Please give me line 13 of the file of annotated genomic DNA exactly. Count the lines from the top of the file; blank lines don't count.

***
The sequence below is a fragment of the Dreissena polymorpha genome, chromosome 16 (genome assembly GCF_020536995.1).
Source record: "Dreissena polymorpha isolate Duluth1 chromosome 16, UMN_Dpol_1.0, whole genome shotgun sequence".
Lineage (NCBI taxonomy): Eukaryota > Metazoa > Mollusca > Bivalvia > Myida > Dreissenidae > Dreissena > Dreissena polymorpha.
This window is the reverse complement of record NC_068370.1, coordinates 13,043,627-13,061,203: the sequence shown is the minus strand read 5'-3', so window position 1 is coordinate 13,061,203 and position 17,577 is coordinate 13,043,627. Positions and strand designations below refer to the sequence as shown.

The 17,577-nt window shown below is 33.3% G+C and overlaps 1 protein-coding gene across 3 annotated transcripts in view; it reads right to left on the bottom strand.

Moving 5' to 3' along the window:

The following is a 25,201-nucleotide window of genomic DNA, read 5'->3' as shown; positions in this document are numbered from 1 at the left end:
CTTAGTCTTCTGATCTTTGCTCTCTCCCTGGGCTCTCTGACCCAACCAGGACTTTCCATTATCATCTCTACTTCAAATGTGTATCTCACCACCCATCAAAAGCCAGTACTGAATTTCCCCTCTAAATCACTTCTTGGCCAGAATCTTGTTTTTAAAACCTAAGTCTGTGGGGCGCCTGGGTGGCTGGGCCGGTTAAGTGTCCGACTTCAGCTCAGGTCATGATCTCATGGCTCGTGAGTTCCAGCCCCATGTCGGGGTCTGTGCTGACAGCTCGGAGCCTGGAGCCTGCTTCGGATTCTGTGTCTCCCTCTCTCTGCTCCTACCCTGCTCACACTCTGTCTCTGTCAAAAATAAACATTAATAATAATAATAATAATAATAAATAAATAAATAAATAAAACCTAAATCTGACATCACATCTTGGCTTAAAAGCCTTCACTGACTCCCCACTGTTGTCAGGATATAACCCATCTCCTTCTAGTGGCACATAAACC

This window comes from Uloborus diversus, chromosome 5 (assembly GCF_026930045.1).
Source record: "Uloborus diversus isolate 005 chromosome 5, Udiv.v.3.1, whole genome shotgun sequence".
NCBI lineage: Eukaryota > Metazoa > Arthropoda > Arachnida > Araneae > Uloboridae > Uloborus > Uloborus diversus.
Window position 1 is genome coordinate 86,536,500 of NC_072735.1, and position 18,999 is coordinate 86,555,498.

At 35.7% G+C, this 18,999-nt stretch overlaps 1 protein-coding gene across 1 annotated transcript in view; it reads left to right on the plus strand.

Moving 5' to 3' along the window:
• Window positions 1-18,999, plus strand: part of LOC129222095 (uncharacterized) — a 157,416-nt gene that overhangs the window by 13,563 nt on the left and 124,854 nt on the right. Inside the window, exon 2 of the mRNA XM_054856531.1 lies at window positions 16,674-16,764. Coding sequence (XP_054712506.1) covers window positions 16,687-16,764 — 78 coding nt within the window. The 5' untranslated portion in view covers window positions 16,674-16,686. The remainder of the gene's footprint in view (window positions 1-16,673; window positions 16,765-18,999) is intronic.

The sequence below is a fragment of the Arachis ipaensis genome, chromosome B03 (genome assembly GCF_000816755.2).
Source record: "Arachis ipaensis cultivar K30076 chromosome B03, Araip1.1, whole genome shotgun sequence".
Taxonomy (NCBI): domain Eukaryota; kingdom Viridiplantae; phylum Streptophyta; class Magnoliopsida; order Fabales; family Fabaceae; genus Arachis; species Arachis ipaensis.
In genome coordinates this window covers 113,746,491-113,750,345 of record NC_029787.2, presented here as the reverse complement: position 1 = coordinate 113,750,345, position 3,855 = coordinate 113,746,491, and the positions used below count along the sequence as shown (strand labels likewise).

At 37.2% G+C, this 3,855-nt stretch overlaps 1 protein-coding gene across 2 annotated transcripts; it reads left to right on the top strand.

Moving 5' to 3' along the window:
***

At 35.7% G+C, this 18,999-nt stretch overlaps 1 protein-coding gene across 1 annotated transcript in view; it reads left to right on the plus strand.